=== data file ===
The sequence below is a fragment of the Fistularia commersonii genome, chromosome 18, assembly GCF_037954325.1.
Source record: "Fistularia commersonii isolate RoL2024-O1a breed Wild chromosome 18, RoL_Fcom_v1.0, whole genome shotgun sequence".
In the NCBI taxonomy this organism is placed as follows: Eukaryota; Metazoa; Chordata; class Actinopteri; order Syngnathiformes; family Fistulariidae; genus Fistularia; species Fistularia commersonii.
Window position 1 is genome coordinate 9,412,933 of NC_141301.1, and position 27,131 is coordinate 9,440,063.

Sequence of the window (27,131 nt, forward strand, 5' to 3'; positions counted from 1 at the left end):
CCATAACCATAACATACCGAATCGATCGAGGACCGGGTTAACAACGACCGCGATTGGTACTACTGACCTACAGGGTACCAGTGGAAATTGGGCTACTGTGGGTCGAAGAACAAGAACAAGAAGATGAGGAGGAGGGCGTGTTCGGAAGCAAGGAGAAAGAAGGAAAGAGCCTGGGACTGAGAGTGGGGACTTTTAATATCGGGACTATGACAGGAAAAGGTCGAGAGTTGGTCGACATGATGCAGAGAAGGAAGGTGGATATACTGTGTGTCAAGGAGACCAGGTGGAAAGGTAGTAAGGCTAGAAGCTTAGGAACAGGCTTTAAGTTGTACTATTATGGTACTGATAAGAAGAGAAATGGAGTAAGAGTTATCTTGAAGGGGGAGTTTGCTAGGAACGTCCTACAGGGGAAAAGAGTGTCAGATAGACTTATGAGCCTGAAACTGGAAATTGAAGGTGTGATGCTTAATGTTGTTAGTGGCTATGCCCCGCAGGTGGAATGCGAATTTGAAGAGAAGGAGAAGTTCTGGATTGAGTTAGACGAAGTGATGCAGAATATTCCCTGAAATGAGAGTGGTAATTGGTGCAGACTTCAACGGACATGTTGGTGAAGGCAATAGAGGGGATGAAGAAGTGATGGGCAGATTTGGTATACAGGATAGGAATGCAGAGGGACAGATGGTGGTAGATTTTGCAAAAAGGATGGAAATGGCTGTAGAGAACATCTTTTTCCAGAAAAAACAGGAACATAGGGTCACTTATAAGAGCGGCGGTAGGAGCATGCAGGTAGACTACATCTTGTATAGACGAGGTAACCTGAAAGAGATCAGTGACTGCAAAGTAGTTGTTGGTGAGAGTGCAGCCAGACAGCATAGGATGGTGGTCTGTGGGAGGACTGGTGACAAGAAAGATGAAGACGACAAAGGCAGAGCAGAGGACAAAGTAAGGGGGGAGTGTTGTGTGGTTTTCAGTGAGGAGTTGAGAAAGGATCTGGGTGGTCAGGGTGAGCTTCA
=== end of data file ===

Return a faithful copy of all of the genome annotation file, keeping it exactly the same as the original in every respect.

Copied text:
The sequence below is a fragment of the Fistularia commersonii genome, chromosome 18, assembly GCF_037954325.1.
Source record: "Fistularia commersonii isolate RoL2024-O1a breed Wild chromosome 18, RoL_Fcom_v1.0, whole genome shotgun sequence".
In the NCBI taxonomy this organism is placed as follows: Eukaryota; Metazoa; Chordata; class Actinopteri; order Syngnathiformes; family Fistulariidae; genus Fistularia; species Fistularia commersonii.
Window position 1 is genome coordinate 9,412,933 of NC_141301.1, and position 27,131 is coordinate 9,440,063.

Sequence of the window (27,131 nt, forward strand, 5' to 3'; positions counted from 1 at the left end):
CCATAACCATAACATACCGAATCGATCGAGGACCGGGTTAACAACGACCGCGATTGGTACTACTGACCTACAGGGTACCAGTGGAAATTGGGCTACTGTGGGTCGAAGAACAAGAACAAGAAGATGAGGAGGAGGGCGTGTTCGGAAGCAAGGAGAAAGAAGGAAAGAGCCTGGGACTGAGAGTGGGGACTTTTAATATCGGGACTATGACAGGAAAAGGTCGAGAGTTGGTCGACATGATGCAGAGAAGGAAGGTGGATATACTGTGTGTCAAGGAGACCAGGTGGAAAGGTAGTAAGGCTAGAAGCTTAGGAACAGGCTTTAAGTTGTACTATTATGGTACTGATAAGAAGAGAAATGGAGTAAGAGTTATCTTGAAGGGGGAGTTTGCTAGGAACGTCCTACAGGGGAAAAGAGTGTCAGATAGACTTATGAGCCTGAAACTGGAAATTGAAGGTGTGATGCTTAATGTTGTTAGTGGCTATGCCCCGCAGGTGGAATGCGAATTTGAAGAGAAGGAGAAGTTCTGGATTGAGTTAGACGAAGTGATGCAGAATATTCCCTGAAATGAGAGTGGTAATTGGTGCAGACTTCAACGGACATGTTGGTGAAGGCAATAGAGGGGATGAAGAAGTGATGGGCAGATTTGGTATACAGGATAGGAATGCAGAGGGACAGATGGTGGTAGATTTTGCAAAAAGGATGGAAATGGCTGTAGAGAACATCTTTTTCCAGAAAAAACAGGAACATAGGGTCACTTATAAGAGCGGCGGTAGGAGCATGCAGGTAGACTACATCTTGTATAGACGAGGTAACCTGAAAGAGATCAGTGACTGCAAAGTAGTTGTTGGTGAGAGTGCAGCCAGACAGCATAGGATGGTGGTCTGTGGGAGGACTGGTGACAAGAAAGATGAAGACGACAAAGGCAGAGCAGAGGACAAAGTAAGGGGGGAGTGTTGTGTGGTTTTCAGTGAGGAGTTGAGAAAGGATCTGGGTGGTCAGGGTGAGCTTCA